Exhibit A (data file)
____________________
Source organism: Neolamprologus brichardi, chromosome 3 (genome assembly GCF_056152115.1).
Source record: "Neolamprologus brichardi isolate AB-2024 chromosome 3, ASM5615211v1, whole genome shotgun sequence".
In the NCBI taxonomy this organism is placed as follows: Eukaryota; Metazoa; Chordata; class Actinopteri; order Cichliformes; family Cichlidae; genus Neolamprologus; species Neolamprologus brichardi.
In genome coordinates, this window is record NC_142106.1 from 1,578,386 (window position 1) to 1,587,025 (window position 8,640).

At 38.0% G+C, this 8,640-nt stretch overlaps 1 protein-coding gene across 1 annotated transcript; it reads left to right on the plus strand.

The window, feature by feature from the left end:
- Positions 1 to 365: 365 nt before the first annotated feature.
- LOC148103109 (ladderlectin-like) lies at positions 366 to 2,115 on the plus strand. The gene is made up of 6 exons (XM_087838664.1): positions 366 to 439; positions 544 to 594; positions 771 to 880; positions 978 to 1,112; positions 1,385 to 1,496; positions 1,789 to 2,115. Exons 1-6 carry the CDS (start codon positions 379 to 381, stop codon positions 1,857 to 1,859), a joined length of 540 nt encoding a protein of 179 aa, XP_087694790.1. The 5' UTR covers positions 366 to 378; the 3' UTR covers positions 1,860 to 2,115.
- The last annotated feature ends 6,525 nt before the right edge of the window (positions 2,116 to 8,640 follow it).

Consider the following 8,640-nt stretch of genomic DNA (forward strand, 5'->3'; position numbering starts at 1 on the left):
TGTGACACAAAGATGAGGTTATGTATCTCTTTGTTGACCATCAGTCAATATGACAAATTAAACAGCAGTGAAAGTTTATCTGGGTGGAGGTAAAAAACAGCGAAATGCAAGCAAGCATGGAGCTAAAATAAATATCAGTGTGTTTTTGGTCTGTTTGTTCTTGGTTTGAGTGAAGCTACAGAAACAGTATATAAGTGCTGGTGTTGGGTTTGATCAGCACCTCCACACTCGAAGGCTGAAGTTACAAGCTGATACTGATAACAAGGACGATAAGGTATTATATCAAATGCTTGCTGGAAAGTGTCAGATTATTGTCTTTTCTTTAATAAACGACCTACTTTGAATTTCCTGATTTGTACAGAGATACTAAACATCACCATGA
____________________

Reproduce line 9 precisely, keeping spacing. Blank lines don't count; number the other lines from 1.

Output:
- The last annotated feature ends 6,525 nt before the right edge of the window (positions 2,116 to 8,640 follow it).